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February 4, 2010

NSF and Microsoft Buddy Up

Michael Feldman

The National Science Foundation and Microsoft have announced a collaboration that would provide researchers free access to the Windows Azure cloud platform. In a Thursday morning webcast, Dan Reed, who leads Microsoft’s eXtreme Computing Group, and Jeannette Wing, the NSF’s assistant director for Computer & Information Science & Engineering, talked about the new agreement. The announcement came on the heels of Monday’s commercial launch of Microsoft’s Windows Azure platform.

In a nutshell, Windows Azure is a cloud operating system that allows users to host applications to run at Microsoft’s own datacenters. Unlike Amazon’s EC2 service, which basically lets you rent compute cycles, Microsoft is providing a more complete software platform for prospective cloud users. Microsoft has talked about offering Azure for “private clouds” at some future date, but the NSF’s interest isn’t based on that capability.

In fact, one of the major goals here is freeing scientists and engineers from being tied to local datacenters for their computational work. In general, NSF-funded researchers at universities are reliant on local systems — desktops, clusters and full-blown supercomputers — which, themselves, are often funded by the agency. But a lot of scientific applications are too big for desktops and too small for supercomputers, which means researchers are dependent upon compute and storage clusters housed in university facilities. The problem is that these institutions are not in the IT infrastructure business, so there is strong motivation to offload the procurement and management of these systems to someone else.

The other aspect to this is that the cloud model offers elastic compute and storage capacity for the end user. Because of the nature of scientific work, researchers need lots of capacity at certain stages, and none at other stages. The cloud is great for that kind of workflow since you only have to pay for what you use.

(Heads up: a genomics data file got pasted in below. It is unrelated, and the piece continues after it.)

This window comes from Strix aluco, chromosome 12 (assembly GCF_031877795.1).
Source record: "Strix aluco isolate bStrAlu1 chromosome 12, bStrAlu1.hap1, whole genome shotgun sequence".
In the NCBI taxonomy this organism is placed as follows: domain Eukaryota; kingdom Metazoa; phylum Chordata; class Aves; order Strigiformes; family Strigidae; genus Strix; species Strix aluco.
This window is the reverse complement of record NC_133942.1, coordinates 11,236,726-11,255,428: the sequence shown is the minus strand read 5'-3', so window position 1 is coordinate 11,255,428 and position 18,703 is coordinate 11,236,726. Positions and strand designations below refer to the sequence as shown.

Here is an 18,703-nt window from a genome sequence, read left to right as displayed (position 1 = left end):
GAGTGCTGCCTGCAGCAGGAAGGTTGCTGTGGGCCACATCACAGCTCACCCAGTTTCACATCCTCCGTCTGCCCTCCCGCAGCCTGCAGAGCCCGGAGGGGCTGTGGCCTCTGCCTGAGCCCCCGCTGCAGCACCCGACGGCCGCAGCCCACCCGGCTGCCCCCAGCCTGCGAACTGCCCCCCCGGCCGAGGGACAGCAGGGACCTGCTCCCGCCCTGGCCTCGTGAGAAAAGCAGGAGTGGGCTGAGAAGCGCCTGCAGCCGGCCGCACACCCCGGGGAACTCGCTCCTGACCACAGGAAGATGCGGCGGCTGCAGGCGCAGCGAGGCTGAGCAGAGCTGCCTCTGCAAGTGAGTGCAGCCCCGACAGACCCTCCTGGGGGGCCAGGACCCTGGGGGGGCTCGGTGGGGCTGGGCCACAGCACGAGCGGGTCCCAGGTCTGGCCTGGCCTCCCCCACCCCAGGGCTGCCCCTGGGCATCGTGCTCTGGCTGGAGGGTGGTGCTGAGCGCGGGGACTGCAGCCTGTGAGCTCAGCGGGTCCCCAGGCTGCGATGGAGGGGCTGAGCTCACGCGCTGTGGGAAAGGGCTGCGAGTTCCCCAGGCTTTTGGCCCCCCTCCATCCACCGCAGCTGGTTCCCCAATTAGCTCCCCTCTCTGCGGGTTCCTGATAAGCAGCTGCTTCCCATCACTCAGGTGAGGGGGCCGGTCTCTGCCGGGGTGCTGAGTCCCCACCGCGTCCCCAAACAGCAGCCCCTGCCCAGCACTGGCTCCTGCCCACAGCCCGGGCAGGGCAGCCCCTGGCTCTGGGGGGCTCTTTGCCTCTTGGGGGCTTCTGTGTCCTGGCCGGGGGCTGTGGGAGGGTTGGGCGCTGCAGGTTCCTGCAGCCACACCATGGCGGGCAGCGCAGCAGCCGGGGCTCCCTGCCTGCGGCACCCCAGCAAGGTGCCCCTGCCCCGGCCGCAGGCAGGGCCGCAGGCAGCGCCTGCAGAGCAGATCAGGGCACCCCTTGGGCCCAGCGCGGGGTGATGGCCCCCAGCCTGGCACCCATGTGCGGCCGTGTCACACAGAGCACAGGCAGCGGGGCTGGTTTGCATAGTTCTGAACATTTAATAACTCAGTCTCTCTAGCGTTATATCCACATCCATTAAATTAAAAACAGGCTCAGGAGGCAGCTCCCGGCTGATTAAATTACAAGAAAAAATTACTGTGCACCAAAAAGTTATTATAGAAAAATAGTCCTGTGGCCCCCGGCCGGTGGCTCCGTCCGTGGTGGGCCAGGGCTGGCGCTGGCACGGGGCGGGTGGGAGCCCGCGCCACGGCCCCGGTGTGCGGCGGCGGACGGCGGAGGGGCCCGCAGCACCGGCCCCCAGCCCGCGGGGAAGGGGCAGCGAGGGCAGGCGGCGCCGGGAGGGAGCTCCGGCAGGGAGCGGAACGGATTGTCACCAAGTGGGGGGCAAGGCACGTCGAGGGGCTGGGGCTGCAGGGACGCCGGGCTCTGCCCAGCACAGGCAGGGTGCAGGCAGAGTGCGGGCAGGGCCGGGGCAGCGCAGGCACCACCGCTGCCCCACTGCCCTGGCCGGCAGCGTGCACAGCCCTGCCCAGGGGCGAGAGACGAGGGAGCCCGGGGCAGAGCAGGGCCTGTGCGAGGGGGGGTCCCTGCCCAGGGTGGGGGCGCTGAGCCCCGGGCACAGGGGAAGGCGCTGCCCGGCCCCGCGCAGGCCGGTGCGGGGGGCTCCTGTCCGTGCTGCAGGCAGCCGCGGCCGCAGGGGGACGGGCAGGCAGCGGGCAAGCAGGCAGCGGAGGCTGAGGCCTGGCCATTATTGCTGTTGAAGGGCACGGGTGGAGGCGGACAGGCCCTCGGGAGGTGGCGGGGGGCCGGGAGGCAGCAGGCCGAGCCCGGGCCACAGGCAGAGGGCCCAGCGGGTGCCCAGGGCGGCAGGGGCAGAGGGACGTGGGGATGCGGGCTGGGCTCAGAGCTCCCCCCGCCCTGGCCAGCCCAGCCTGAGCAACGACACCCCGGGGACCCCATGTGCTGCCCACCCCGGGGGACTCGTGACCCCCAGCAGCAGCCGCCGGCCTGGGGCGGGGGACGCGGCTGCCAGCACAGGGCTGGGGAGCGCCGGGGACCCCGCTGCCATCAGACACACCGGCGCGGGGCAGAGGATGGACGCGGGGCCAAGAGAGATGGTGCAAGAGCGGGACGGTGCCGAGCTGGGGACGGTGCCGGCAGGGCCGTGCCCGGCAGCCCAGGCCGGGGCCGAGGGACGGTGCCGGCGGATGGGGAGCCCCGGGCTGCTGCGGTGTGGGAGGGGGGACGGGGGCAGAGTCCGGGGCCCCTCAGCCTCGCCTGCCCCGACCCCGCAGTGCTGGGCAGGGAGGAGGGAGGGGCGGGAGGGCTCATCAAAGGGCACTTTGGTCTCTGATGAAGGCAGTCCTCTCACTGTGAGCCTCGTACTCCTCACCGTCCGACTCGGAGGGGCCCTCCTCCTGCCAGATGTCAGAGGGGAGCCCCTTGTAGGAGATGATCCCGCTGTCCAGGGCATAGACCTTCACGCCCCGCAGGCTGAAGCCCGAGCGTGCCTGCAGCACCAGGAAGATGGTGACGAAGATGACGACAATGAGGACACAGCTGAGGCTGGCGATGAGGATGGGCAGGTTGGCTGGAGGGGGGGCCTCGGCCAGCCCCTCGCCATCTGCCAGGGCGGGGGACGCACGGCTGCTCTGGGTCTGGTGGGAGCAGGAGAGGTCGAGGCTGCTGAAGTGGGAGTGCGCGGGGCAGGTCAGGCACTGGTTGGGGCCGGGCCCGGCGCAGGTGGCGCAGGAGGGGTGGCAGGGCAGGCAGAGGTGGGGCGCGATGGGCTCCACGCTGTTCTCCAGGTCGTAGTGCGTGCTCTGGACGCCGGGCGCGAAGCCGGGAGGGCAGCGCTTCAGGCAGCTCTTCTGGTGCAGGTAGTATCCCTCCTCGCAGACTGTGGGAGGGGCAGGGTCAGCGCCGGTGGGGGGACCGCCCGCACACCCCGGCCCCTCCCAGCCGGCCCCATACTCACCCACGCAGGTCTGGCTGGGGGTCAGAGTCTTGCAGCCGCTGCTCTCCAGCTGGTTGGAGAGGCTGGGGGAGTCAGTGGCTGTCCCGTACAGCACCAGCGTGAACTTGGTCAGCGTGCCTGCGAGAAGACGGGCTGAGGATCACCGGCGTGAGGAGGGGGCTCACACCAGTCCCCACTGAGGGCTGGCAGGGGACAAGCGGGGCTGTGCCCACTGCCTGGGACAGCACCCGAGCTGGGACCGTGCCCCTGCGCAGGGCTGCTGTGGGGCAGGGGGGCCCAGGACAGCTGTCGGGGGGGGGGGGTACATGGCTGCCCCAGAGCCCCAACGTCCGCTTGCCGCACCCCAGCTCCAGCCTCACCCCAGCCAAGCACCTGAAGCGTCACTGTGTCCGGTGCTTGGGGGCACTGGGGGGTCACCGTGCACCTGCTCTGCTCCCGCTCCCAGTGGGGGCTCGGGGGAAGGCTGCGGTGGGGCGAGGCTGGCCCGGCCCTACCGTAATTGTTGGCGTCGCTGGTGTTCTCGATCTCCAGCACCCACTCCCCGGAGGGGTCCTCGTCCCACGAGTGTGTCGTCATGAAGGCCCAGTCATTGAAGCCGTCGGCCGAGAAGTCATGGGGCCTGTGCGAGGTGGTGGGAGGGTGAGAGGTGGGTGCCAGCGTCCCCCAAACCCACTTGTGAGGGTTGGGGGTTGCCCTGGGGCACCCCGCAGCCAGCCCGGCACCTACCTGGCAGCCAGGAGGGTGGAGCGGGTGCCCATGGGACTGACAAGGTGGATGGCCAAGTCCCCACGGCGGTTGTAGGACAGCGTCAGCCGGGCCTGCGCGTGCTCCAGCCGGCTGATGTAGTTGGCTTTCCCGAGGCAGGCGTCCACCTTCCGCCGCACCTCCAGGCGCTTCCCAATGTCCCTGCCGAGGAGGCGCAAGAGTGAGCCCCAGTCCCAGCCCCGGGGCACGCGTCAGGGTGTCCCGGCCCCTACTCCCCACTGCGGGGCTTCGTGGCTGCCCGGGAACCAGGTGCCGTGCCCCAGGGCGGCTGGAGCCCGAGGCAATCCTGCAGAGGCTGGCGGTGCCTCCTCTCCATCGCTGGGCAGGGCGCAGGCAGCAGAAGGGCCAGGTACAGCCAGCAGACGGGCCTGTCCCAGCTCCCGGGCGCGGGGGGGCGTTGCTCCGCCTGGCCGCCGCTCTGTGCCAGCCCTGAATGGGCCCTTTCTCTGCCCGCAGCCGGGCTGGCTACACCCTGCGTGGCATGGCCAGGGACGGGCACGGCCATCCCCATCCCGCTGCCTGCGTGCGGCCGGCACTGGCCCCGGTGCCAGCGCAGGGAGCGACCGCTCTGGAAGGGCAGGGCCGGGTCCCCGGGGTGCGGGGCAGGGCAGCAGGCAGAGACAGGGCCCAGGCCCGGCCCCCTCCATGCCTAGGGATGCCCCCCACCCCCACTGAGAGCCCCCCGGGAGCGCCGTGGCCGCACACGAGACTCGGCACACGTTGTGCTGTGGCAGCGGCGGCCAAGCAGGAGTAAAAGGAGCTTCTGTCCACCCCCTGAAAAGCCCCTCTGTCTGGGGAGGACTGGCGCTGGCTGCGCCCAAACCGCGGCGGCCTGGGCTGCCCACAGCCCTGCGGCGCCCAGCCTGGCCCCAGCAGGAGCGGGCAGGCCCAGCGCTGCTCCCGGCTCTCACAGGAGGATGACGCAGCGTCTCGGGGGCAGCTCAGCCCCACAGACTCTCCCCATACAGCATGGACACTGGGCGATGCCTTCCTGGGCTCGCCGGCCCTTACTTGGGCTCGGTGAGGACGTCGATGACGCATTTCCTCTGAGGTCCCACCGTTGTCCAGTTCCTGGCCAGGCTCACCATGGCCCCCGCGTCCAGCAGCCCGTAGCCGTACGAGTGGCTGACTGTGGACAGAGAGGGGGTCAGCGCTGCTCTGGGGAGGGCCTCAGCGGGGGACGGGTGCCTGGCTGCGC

In this case though, the researchers won’t even be paying for it. Under the program, access to Azure will be free of charge for three years and Microsoft will also be providing “an engagement team” to help researchers get their apps into Azure. Wing said the NSF will be awarding access via a review process and plans to pony up $5 million to help fund the researchers. Initially, “at least tens of projects” will be selected, says Wing.

The typical application profile would be one that was data-heavy, highly-parallel, but didn’t require tight communication between compute nodes or top 10 supercomputing-level capability. A lot of scientific computation falls into this category, especially that which is based on parallel algorithms for mining large datasets. If that sounds like you and you’re a principal investigator interested in giving Azure a whirl, you should take a look at the NSF letter on how to apply for funding.

This isn’t the agency’s first foray into the cloud. In 2008, the NSF launched its Cluster Exploratory (CLuE) program, which set up access to Google/IBM and HP/Intel/Yahoo systems to study cloud services platforms. Unlike those two platforms, which were based on open-source Hadoop, Azure supports a Windows-based programming interface. In typical NSF fashion, the agency is spreading its bets around. The driving force behind all of this, of course, is to get more computational value per dollar, or more precisely more scientific knowledge per dollar. As Microsoft’s Reed noted, “The purpose of computing is insight, not numbers.”

The drive to make computation more efficient is permeating the federal government these days. And despite the generous 8 percent budget increase for the NSF requested by the Obama administration, the agency is still looking to find better ways to meet its IT needs. It looks like cloud computing is destined to be a big part of that.